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[268] a donkey began an unmerciful bray, when a unanimous shout came up from the impenitent and sorrowless gray-coats, ‘Hold on, Colonel, one at a time, one at a time.’ There is a delicacy of insinuation about this reply, which makes it unsurpassed and unsurpassable. No! I was not that colonel, though I could tell of as grievous a mishap to myself did not modesty forbid. I will tell rather of some other glorious exploits of the ragged Rebels.

At Boonsboro, or South Mountain, my division, reduced to five thousand men by battle, disease, hard marching and want of shoes, was called upon to confront McClellan's army and to hold Turner's Gap against two corps of that army, while two other corps were in supporting distance. The immense wagon-yard and parks of reserve artillery of Lee's whole army were at the foot of the mountain on the west side. General Lee himself, with Longstreet's command, was at Hagerstown, thirteen miles off. A thin curtain of men extending for miles along the crests of the mountains on that bright Sabbath day in September, was all we had to check a vast, perfectly organized and magnificently equipped army. There was nothing else to save our trains and artillery; there was nothing else to prevent McClellan from cutting in between Lee and Jackson; there was nothing else to save Longstreet's corps from irretrievable ruin. That thin curtain once broken, the enemy would have full possession of all our supply trains and supplies—ordnance, commissary and quartermaster stores; worse still, the two wings of Lee's army would have been riven asunder, never to be reunited. But there were giants in those days of 1862, and the haggard, weary, worn-out private in the ranks was a hero in his own right, and capable of multiplying himself into overwhelming numbers. From 9 A. M. till 3 1/2 P. M. two brigades and three regiments held at bay Reno's corps (said officially to be fifteen thousand strong), which attacked on our right, moving on the old Braddock road. Then three very small brigades of Longstreet's command, in an exhausted condition from their hot and hurried march, came to our assistance. With their aid the crests of the mountain and the road were held. Reno was killed at nightfall in Wise's field, where the fight began in the morning, and within fifty yards of where our beloved Garland fell.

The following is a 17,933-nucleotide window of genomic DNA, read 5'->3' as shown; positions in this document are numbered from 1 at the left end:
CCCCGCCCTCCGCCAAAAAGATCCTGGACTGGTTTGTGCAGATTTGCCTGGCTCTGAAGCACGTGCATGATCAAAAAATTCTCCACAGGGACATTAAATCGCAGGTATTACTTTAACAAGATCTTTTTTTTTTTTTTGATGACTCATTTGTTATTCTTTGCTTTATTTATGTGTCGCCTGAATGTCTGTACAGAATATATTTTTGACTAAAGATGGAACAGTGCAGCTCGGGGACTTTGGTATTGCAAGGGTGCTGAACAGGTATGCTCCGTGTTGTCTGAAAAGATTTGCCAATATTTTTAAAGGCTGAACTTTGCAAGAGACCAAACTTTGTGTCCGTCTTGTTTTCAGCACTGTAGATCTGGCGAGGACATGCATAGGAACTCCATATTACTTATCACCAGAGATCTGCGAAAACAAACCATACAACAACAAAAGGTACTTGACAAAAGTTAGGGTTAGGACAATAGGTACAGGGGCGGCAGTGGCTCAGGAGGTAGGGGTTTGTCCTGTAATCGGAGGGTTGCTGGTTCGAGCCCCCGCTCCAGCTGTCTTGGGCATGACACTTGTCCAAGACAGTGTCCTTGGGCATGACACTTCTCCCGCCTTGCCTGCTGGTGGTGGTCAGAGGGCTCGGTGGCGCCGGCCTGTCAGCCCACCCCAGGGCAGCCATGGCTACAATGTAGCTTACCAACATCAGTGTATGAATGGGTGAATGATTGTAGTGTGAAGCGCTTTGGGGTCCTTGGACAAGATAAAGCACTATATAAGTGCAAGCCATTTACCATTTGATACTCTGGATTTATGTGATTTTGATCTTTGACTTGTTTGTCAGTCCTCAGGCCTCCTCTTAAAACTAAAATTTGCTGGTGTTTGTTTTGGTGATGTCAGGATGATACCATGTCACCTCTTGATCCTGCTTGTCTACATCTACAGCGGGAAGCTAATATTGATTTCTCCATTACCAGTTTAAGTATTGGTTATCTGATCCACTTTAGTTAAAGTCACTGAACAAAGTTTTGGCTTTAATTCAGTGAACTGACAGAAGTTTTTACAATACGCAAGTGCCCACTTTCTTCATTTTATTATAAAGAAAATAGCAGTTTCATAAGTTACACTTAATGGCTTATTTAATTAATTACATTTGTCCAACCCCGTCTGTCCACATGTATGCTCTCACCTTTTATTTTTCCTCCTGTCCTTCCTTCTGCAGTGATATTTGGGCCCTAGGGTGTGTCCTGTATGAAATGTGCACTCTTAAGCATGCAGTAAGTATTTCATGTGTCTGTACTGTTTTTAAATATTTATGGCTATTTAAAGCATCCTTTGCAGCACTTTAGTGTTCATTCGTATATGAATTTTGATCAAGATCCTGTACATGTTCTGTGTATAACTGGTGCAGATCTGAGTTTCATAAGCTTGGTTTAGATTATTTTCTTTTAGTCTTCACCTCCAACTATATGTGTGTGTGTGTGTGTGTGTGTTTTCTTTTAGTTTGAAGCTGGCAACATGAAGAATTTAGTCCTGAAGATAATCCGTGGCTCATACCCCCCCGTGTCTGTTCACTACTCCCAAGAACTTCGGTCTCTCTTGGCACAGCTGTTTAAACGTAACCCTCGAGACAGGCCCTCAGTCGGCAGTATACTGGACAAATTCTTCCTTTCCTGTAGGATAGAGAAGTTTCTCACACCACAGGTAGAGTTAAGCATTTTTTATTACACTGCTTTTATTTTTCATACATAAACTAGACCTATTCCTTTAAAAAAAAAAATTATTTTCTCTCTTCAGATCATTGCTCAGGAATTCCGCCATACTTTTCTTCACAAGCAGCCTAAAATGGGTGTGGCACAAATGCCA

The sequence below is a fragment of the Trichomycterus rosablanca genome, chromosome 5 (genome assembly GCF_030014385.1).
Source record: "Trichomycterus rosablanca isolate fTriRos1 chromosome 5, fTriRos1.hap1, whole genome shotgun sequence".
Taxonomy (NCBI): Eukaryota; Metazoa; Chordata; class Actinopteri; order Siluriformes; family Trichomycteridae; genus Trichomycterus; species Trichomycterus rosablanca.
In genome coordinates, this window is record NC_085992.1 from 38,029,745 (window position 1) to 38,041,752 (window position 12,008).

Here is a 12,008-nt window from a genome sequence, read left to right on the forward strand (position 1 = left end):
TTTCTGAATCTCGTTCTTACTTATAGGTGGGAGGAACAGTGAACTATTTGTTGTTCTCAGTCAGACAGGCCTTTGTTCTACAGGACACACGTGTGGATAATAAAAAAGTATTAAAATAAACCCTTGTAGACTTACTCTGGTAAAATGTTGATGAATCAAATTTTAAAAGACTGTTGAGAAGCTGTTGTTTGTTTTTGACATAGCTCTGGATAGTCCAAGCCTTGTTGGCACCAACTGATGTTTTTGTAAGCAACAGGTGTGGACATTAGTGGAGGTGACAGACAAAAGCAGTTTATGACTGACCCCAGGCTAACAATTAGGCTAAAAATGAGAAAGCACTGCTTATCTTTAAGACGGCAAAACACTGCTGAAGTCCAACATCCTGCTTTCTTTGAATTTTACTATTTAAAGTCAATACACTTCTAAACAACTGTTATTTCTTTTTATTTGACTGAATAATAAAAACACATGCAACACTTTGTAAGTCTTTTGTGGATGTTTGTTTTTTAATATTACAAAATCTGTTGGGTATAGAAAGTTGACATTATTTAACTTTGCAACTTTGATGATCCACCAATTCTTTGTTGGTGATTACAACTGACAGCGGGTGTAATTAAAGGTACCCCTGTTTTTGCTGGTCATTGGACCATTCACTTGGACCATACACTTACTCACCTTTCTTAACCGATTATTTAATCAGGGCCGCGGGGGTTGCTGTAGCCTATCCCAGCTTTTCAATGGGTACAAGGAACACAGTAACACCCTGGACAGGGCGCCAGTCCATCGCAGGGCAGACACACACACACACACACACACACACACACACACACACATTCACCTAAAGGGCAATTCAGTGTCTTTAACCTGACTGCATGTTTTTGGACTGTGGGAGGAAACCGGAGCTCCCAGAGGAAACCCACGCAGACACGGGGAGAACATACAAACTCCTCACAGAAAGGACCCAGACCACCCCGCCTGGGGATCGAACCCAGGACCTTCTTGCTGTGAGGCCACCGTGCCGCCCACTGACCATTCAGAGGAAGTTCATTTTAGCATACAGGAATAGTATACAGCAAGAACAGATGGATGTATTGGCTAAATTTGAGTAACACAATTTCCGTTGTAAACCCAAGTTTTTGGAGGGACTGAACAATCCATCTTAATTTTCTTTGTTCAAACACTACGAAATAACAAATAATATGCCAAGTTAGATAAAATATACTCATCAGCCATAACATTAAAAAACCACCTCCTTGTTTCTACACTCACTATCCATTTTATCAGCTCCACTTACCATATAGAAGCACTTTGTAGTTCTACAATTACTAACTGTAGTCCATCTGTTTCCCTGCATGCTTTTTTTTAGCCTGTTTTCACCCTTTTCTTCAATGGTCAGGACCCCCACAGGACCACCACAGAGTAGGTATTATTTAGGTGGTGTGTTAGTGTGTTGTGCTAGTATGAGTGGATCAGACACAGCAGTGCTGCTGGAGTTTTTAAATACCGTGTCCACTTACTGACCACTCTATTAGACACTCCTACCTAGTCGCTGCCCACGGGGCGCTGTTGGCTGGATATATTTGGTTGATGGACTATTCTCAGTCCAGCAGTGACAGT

But on our left a commanding hill was lost before sundown. All the fighting before five o'clock was on our right, and the first reinforcements from Longstreet were turned off in that direction where the enemy advanced very cautiously, because advancing in the woods and constantly apprehensive of surprise from overwhelming numbers.

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